The Biden administration has begun forging mining deals at the U.N. climate talks aimed at securing access to materials needed for electric vehicles and other energy technologies.
The International Development Finance Corp., a federal agency, formally approved $50 million in financing Sunday for TechMet, a private investment company that’s partnering in a South African rare earths project.
The Phalaborwa Rare Earths project will use U.S. extraction technology to reprocess historic phosphate mining waste to produce rare earth metals.
The administration in recent months has made a number of moves to make down payments on projects in Africa to shore up lagging U.S. supply chains and show American support for developing and enriching a continent that holds a third of the world’s critical minerals and has for a decade been getting Chinese investment.
The deal is just one example of the Biden administration’s goal of partnering with developing countries to dilute China’s influence in critical minerals and materials needed for a global shift toward electrification, including EVs and wind turbines.
U.S. officials attending COP28 in Dubai, United Arab Emirates, have acknowledged the challenge of securing deals given limited federal funds and attracting private investment in countries seen as risky.
Brian Menell, chair and CEO of TechMet, said during an interview on the sidelines of the climate talks that the metals and mining sector needs to undergo a massive shift to respond to the climate crisis because demand is poised to outpace global supplies.
The federal government took an equity stake in TechMet in 2020, a move that was seen as an attempt to lessen U.S. dependence on China for metals needed for EV batteries and military applications. Menell said there’s now an almost unavoidable “structural cliff of undersupply” within the next three to four years for lithium, nickel, cobalt and rare earth metals.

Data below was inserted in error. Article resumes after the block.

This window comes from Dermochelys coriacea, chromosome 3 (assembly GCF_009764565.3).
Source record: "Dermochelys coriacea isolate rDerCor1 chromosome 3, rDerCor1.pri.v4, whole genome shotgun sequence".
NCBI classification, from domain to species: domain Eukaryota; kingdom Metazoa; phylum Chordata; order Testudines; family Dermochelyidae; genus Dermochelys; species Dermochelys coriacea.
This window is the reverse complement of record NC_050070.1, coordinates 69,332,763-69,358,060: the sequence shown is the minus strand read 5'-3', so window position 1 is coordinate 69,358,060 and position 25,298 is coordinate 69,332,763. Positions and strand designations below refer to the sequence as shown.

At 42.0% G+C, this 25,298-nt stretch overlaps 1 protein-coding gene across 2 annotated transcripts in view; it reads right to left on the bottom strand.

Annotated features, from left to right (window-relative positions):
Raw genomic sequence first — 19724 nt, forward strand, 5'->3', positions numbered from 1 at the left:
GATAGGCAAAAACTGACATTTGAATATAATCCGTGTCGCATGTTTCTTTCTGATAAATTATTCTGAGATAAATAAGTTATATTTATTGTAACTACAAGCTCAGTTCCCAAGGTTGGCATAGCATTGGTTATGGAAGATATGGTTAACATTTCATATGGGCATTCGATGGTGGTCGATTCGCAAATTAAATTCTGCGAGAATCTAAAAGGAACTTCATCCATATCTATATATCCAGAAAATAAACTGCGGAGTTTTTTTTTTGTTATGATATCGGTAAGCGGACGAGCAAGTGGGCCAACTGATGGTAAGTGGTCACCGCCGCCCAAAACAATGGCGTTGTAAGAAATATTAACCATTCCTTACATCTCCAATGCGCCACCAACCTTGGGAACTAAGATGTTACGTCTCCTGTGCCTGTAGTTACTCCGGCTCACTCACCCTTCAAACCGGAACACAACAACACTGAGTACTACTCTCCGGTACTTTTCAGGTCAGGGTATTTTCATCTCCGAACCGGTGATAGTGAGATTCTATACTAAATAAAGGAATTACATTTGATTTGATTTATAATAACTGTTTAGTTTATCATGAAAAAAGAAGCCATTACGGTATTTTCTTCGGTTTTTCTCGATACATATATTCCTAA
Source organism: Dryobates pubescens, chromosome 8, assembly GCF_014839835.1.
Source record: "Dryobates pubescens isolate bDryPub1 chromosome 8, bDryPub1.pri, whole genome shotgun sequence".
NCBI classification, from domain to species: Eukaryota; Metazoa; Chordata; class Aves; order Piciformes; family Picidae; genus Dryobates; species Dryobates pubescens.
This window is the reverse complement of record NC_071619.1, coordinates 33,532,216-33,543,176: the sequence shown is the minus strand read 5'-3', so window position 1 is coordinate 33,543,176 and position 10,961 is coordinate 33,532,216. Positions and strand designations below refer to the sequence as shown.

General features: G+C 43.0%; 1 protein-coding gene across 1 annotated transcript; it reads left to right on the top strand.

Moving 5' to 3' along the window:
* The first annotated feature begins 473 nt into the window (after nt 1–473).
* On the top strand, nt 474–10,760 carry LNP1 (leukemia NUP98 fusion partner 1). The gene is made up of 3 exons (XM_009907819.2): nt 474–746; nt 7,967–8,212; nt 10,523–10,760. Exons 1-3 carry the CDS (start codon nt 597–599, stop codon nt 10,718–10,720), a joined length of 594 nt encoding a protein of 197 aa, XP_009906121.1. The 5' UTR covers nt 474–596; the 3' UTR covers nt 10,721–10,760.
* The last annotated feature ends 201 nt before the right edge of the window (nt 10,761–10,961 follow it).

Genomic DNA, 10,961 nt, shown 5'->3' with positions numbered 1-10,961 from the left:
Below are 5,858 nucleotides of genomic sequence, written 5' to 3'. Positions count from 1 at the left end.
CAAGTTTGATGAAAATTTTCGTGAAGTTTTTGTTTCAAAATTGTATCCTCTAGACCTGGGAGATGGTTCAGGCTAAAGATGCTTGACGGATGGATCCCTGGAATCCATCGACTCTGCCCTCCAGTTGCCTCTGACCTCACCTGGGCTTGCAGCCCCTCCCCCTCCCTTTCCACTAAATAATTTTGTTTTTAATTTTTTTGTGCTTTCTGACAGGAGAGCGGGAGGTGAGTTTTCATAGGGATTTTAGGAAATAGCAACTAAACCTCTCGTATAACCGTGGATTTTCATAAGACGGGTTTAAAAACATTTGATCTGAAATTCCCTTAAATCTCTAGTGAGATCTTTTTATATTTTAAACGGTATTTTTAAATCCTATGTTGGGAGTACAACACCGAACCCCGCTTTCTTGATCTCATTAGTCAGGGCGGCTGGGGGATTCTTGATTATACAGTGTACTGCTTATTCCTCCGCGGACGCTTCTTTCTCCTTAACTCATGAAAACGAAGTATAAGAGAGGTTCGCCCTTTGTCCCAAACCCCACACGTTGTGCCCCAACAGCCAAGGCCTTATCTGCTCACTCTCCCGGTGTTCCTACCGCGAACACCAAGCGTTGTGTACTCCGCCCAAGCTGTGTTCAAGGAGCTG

“The world needed 20 of us yesterday,” Menel said. “We’re at the forefront of the war against climate change.”
In a separate deal, the U.S. promised Monday to help Mauritania with technology that would allow the West African nation to harness renewable energy instead of coal for steel production.
The Department of Energy, which inked the agreement, said it could allow the Mauritania to use technology from U.S. labs to create “green” or decarbonized steel from iron ore produced there, and transition from an exporter of iron ore to a “steel producer” while curbing emissions.
“Mauritania has enormous potential for low-cost, zero-emissions electricity production with its world-class wind and solar resources,” DOE Deputy Secretary David Turk said in remarks during a signing ceremony at COP28.
Mauritania this summer announced a deal to work with China's Belt and Road Initiative, which has built infrastructure in developing regions.
Mauritania has abundant wind and solar in unpopulated areas along the Atlantic coast that could generate cheap, renewable power, DOE said.
That power could eventually be injected into energy-intensive commodities, such as steel or ammonia, helping slash emissions and reduce energy poverty in Mauritania, DOE said.
Mauritania’s top export is iron ore, which is shipped to China and other markets where it’s converted to “pig iron” and later refined into steel in blast furnaces using coking coal. Those furnaces release about 25 million tons of carbon dioxide each year, according to DOE.
The memorandum of understanding between Mauritania and the U.S. commits the National Renewable Energy Laboratory and partnering companies to assess the technical and economic potential for decarbonizing steel production in Mauritania.
That analysis will focus on using wind and solar energy in Mauritania to produce decarbonized steel through a novel molten oxide electrolysis technology, which DOE would help develop.
According to DOE, the technology creates an iron-making process without the need for coke or blast furnaces.
COP28 talks Monday focused on trade, critical minerals and the role of trade in the energy transition. Those talks touched on questions about how to boost mining while ensuring a just transition to cleaner industry and whether the global mining sector can reduce emissions while producing highly sought-after materials for EVs, renewables and military.
Selwin Hart, special adviser on climate to U.N. Secretary-General António Guterres, said during a panel discussion at the climate summit that Guterres has agreed to set up a panel to come up with voluntary principles for setting up resilient supply chains will also address benefit sharing, transparency, sustainability, human right and labor issues.
“As I said: We’re the U.N. We don’t have an army, despite what people say. We can’t force anyone to do anything,” Hart said. “But we can use our role as a neutral and honest convener … to bring some order to the universe ... and accelerate the energy transition.”